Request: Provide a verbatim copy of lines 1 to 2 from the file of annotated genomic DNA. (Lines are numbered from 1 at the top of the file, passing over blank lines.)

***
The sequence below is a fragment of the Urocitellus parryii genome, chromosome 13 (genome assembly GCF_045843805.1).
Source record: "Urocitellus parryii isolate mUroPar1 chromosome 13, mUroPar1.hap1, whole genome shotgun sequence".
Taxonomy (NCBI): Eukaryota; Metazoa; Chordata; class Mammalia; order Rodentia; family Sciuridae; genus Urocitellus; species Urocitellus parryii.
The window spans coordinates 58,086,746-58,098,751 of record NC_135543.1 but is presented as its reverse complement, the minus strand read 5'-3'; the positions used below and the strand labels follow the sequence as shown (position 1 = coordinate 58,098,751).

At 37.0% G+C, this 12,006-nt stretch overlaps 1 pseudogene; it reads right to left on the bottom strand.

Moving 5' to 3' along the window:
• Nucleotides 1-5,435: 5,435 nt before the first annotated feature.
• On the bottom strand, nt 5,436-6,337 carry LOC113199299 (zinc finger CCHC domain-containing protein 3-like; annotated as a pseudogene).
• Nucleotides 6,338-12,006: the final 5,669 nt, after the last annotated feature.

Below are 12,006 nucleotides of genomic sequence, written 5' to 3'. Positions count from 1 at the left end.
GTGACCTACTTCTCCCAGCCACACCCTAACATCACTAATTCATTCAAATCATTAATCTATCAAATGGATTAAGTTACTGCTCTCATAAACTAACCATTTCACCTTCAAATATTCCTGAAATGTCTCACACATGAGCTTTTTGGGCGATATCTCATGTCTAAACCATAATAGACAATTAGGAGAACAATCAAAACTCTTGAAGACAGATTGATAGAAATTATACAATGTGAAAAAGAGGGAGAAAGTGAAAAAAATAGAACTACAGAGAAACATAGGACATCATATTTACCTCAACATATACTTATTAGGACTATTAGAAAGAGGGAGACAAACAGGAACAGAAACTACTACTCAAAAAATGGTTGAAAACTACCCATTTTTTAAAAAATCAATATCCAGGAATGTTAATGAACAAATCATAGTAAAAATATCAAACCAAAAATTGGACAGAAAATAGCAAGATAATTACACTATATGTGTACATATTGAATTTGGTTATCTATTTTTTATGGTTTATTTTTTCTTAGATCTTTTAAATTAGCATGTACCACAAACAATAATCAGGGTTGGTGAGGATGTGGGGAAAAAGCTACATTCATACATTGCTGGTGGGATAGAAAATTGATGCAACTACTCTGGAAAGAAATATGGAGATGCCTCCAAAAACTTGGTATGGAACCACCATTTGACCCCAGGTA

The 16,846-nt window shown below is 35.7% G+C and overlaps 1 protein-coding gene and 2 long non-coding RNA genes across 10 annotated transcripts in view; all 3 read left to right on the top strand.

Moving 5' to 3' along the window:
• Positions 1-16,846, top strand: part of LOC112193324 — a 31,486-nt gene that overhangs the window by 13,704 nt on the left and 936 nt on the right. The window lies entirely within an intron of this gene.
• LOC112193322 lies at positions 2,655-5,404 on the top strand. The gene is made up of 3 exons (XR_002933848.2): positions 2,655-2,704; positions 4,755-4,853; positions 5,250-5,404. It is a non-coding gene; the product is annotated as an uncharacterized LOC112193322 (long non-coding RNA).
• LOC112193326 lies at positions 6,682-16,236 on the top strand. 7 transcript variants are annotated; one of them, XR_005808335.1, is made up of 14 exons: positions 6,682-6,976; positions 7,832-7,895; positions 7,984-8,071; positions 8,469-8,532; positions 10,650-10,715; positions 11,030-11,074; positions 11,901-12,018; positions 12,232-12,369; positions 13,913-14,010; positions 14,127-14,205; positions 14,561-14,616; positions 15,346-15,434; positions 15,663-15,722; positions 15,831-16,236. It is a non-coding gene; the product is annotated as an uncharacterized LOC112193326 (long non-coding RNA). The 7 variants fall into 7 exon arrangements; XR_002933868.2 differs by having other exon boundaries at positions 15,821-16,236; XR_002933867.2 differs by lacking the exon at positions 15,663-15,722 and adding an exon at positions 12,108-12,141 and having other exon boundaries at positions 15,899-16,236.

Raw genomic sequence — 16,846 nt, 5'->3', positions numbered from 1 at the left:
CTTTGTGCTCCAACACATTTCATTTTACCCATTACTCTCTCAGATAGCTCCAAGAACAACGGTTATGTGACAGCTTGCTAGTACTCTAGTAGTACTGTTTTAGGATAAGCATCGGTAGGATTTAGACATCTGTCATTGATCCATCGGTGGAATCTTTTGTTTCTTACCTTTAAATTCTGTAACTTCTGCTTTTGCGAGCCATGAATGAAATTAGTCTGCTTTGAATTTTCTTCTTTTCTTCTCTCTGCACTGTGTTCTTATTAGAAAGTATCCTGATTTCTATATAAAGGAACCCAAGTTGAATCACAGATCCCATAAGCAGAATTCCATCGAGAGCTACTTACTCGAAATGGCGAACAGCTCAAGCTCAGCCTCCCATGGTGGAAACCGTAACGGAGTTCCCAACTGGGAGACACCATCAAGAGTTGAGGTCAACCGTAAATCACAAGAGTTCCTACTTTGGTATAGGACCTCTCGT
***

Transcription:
The sequence below is a fragment of the Urocitellus parryii genome, chromosome 13 (genome assembly GCF_045843805.1).
Source record: "Urocitellus parryii isolate mUroPar1 chromosome 13, mUroPar1.hap1, whole genome shotgun sequence".